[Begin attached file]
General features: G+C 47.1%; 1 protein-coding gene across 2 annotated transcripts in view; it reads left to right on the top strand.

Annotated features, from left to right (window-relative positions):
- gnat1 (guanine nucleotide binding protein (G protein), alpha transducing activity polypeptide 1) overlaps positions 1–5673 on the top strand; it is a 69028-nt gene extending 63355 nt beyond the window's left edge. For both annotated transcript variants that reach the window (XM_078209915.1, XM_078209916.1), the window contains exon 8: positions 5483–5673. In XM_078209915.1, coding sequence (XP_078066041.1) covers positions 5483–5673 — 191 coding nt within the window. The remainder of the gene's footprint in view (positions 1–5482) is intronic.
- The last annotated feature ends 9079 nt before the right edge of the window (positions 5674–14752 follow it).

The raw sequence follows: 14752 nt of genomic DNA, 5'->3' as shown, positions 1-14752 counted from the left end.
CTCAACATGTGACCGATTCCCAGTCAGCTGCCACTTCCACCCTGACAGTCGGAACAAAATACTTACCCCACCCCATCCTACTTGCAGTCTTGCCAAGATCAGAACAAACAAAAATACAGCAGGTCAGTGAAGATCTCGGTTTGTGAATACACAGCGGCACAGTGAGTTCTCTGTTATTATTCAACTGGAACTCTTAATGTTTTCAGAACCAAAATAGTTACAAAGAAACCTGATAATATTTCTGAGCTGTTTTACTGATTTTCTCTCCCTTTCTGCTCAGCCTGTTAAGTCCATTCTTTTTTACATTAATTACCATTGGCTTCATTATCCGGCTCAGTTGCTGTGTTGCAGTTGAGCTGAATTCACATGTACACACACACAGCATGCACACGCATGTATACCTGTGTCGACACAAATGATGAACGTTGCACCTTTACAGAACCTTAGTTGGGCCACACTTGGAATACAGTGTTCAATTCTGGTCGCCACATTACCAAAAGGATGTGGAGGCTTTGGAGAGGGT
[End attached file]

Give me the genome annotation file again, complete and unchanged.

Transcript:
General features: G+C 47.1%; 1 protein-coding gene across 2 annotated transcripts in view; it reads left to right on the top strand.

Annotated features, from left to right (window-relative positions):
- gnat1 (guanine nucleotide binding protein (G protein), alpha transducing activity polypeptide 1) overlaps positions 1–5673 on the top strand; it is a 69028-nt gene extending 63355 nt beyond the window's left edge. For both annotated transcript variants that reach the window (XM_078209915.1, XM_078209916.1), the window contains exon 8: positions 5483–5673. In XM_078209915.1, coding sequence (XP_078066041.1) covers positions 5483–5673 — 191 coding nt within the window. The remainder of the gene's footprint in view (positions 1–5482) is intronic.
- The last annotated feature ends 9079 nt before the right edge of the window (positions 5674–14752 follow it).

The raw sequence follows: 14752 nt of genomic DNA, 5'->3' as shown, positions 1-14752 counted from the left end.
CTCAACATGTGACCGATTCCCAGTCAGCTGCCACTTCCACCCTGACAGTCGGAACAAAATACTTACCCCACCCCATCCTACTTGCAGTCTTGCCAAGATCAGAACAAACAAAAATACAGCAGGTCAGTGAAGATCTCGGTTTGTGAATACACAGCGGCACAGTGAGTTCTCTGTTATTATTCAACTGGAACTCTTAATGTTTTCAGAACCAAAATAGTTACAAAGAAACCTGATAATATTTCTGAGCTGTTTTACTGATTTTCTCTCCCTTTCTGCTCAGCCTGTTAAGTCCATTCTTTTTTACATTAATTACCATTGGCTTCATTATCCGGCTCAGTTGCTGTGTTGCAGTTGAGCTGAATTCACATGTACACACACACAGCATGCACACGCATGTATACCTGTGTCGACACAAATGATGAACGTTGCACCTTTACAGAACCTTAGTTGGGCCACACTTGGAATACAGTGTTCAATTCTGGTCGCCACATTACCAAAAGGATGTGGAGGCTTTGGAGAGGGT